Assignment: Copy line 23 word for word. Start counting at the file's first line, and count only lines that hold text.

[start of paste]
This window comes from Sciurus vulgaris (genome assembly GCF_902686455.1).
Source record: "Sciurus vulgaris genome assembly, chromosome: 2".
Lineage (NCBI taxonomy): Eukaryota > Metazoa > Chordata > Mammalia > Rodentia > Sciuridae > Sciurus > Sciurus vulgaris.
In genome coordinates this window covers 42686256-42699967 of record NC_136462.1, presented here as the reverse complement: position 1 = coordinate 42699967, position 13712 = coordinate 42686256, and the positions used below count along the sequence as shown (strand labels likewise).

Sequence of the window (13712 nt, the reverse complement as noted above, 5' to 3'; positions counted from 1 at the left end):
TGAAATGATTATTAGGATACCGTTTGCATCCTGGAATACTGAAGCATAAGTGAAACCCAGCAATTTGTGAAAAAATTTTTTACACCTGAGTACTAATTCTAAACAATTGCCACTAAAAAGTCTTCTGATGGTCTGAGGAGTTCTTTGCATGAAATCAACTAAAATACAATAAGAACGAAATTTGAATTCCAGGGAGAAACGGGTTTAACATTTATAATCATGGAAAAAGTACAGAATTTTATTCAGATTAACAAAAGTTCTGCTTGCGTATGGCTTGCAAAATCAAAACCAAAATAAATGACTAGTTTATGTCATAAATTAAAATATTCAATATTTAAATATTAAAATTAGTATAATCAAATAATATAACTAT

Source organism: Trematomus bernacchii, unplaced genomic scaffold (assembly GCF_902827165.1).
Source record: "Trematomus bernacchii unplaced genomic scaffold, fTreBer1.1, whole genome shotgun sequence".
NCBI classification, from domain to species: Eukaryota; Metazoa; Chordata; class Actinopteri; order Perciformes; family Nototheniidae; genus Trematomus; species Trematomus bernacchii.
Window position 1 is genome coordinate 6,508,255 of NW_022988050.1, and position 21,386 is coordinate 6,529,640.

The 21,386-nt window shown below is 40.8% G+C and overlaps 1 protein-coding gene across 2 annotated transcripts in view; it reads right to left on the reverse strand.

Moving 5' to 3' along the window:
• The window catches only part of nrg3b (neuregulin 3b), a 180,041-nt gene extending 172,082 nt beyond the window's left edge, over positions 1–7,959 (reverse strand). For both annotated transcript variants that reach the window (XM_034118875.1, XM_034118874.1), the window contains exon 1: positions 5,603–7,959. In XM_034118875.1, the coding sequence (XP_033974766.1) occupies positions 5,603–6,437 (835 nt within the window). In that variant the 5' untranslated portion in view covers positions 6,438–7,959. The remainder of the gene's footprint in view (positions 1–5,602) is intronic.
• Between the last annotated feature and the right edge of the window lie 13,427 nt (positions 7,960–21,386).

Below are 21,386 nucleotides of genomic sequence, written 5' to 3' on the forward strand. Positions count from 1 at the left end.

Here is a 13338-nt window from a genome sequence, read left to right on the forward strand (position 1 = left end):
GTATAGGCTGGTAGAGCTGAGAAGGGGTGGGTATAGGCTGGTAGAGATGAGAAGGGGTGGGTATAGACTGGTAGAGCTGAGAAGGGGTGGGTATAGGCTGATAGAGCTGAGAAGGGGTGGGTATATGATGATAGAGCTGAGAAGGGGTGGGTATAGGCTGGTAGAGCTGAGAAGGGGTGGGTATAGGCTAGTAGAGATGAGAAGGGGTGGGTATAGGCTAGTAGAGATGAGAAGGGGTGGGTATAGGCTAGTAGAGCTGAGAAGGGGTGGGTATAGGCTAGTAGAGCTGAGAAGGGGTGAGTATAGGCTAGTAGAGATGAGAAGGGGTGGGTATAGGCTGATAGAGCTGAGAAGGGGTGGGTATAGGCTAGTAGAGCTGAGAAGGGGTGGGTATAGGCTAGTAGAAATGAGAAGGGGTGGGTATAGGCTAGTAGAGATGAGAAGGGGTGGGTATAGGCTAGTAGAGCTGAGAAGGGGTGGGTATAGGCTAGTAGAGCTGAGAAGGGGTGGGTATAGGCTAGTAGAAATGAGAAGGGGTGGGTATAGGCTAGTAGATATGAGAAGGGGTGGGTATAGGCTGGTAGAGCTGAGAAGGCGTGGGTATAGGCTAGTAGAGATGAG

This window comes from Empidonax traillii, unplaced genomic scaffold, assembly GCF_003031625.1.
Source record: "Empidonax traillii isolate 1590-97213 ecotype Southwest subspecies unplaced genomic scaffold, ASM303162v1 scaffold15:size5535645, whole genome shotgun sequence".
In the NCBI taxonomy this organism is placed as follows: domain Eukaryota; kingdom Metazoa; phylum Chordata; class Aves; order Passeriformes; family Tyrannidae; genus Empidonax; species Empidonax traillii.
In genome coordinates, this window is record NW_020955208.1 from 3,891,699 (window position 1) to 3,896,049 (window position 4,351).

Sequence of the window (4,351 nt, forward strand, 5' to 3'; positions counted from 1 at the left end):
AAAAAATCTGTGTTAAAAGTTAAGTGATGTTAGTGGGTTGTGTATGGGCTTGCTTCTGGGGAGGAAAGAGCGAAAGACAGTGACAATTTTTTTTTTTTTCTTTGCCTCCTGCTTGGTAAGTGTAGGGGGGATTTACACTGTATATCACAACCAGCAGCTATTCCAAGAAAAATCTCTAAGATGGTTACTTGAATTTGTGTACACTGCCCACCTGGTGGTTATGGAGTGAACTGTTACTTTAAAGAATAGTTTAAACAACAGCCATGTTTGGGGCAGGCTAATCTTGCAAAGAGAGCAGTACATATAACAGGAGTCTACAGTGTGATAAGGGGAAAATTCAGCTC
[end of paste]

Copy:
AAAAAATCTGTGTTAAAAGTTAAGTGATGTTAGTGGGTTGTGTATGGGCTTGCTTCTGGGGAGGAAAGAGCGAAAGACAGTGACAATTTTTTTTTTTTTCTTTGCCTCCTGCTTGGTAAGTGTAGGGGGGATTTACACTGTATATCACAACCAGCAGCTATTCCAAGAAAAATCTCTAAGATGGTTACTTGAATTTGTGTACACTGCCCACCTGGTGGTTATGGAGTGAACTGTTACTTTAAAGAATAGTTTAAACAACAGCCATGTTTGGGGCAGGCTAATCTTGCAAAGAGAGCAGTACATATAACAGGAGTCTACAGTGTGATAAGGGGAAAATTCAGCTC